As part of their clinical rotations, students are supervised by a preceptor, or a licensed professional nurse, who serves as a teacher and mentor. They gain hands-on experience working alongside nurses and doctors while practicing common nursing skills with real patients such as taking blood pressure readings and inserting intravenous lines.
Students who participated in virtual clinical experiences completed clinical scenarios that were designed by the School of Nursing to build on their critical thinking skills and clinical judgment.
“One of the scenarios was centered around the coronavirus pandemic, so the students benefited from ‘just in time’ learning,” said Laura Rodriguez, DNP, associate dean of the undergraduate nursing program. “The value of the exercise is immediate but also has long-term effects as these future graduate nurses will be dealing with this virus as they enter the nursing profession.”
During hospital rotations, students were restricted from attending to patients who were suspected of having COVID-19. The hospitals also emphasized infection control and strict adherence to safety protocols.
UTEP students Lizette Lambert and Louise Teixeira-Pinheiro had their temperatures checked each time they entered Del Sol Medical Center. They wore face masks and scrubs during their rotations and were constantly reminded not to touch their faces and to wash their hands for 20 seconds.
Before starting their rotations in mid-March, Lambert and Teixeira-Pinheiro were selected as interns at Del Sol, which meant that in addition to finishing their clinical hours for graduation, they would also have to complete 14 additional shifts.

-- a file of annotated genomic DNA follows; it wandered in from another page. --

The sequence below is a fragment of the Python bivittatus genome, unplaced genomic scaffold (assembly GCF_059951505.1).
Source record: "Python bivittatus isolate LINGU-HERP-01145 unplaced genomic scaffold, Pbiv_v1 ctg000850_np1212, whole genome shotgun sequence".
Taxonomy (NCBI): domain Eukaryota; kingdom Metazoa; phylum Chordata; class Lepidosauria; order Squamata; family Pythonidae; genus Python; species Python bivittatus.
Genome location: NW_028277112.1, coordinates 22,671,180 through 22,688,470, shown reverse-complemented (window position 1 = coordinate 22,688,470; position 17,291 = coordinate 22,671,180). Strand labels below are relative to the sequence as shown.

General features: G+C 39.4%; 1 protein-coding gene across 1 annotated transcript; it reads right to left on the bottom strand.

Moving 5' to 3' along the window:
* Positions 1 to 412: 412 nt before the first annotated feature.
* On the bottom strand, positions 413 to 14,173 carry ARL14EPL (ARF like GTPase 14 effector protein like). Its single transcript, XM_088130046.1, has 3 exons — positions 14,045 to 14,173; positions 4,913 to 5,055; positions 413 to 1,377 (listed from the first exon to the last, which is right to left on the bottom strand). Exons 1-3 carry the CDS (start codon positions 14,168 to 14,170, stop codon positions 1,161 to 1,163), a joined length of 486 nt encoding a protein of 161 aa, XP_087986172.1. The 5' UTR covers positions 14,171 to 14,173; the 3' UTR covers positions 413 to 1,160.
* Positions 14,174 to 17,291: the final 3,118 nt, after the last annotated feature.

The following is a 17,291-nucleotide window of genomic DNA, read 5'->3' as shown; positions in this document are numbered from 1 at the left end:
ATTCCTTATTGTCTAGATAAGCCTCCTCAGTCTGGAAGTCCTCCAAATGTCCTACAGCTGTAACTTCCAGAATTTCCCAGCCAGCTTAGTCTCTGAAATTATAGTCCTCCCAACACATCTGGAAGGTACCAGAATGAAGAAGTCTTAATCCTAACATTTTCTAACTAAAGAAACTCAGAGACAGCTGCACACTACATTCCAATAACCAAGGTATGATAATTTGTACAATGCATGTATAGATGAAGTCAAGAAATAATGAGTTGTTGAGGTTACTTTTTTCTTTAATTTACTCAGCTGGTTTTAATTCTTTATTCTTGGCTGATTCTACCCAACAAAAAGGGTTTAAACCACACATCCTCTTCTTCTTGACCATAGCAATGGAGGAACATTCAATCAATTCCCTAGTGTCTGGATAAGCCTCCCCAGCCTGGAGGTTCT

But rather than forgo the internship and finish her clinical hours online, Teixeira-Pinheiro decided that her passion for helping people superseded any fears she had about the pandemic.
“There is only so much a book can teach me, and clinical rotations teach me real case scenarios,” said Teixeira-Pinheiro, who was assigned to the hospital’s emergency department, where she looked after patients who suffered strokes and heart attacks or were injured in vehicle accidents. She did not interact with patients who arrived at the emergency room with COVID-19 symptoms such as a fever, cough or shortness of breath.
“I can practice my skills on real patients,” she said. “The emergency room is fast paced and I learned how to prioritize patients. There is nothing like the experience of being in the hospital, and I wouldn’t trade this for anything.”
Erica Uratsu will complete her clinical rotation and internship in Del Sol’s medical surgical unit on May 13. After graduating from UTEP with a BSN degree in May, she will have a job waiting for her at the hospital after she passes the National Council Licensure Examination (NCLEX-RN exam) this summer.
Uratsu said administering medications, communicating with doctors, and charting and documenting patient information 13 hours a day, three days a week provided her with the real-life experience she needed to strengthen her critical thinking skills and boost her professional self-confidence.
“This has been an amazing learning experience for me,” she said. “It has not been easy. I’ve put a lot of hard work into these clinicals and I do have anxiety every day that I go. Each day has been a learning experience and slowly I get more comfortable, but I always continue to learn different things.”